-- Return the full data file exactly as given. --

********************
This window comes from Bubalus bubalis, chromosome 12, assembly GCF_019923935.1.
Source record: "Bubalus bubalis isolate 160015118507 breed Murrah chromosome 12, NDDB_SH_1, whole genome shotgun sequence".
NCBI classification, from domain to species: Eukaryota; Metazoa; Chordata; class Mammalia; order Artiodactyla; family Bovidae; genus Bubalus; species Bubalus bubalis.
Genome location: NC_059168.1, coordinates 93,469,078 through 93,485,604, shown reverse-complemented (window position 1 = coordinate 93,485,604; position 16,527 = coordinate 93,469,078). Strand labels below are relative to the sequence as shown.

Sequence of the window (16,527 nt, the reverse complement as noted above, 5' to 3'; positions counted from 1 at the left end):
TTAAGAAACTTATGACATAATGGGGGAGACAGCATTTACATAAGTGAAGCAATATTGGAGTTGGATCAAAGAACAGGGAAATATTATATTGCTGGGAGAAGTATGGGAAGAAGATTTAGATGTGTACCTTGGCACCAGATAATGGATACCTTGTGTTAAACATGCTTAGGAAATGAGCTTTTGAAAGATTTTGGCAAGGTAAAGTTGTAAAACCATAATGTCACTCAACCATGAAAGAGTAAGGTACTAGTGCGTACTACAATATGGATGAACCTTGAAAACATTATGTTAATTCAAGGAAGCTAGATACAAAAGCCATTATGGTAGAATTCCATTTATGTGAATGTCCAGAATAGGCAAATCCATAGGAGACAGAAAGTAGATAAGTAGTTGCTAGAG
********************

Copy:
This window comes from Bubalus bubalis, chromosome 12, assembly GCF_019923935.1.
Source record: "Bubalus bubalis isolate 160015118507 breed Murrah chromosome 12, NDDB_SH_1, whole genome shotgun sequence".
NCBI classification, from domain to species: Eukaryota; Metazoa; Chordata; class Mammalia; order Artiodactyla; family Bovidae; genus Bubalus; species Bubalus bubalis.
Genome location: NC_059168.1, coordinates 93,469,078 through 93,485,604, shown reverse-complemented (window position 1 = coordinate 93,485,604; position 16,527 = coordinate 93,469,078). Strand labels below are relative to the sequence as shown.

Sequence of the window (16,527 nt, the reverse complement as noted above, 5' to 3'; positions counted from 1 at the left end):
TTAAGAAACTTATGACATAATGGGGGAGACAGCATTTACATAAGTGAAGCAATATTGGAGTTGGATCAAAGAACAGGGAAATATTATATTGCTGGGAGAAGTATGGGAAGAAGATTTAGATGTGTACCTTGGCACCAGATAATGGATACCTTGTGTTAAACATGCTTAGGAAATGAGCTTTTGAAAGATTTTGGCAAGGTAAAGTTGTAAAACCATAATGTCACTCAACCATGAAAGAGTAAGGTACTAGTGCGTACTACAATATGGATGAACCTTGAAAACATTATGTTAATTCAAGGAAGCTAGATACAAAAGCCATTATGGTAGAATTCCATTTATGTGAATGTCCAGAATAGGCAAATCCATAGGAGACAGAAAGTAGATAAGTAGTTGCTAGAG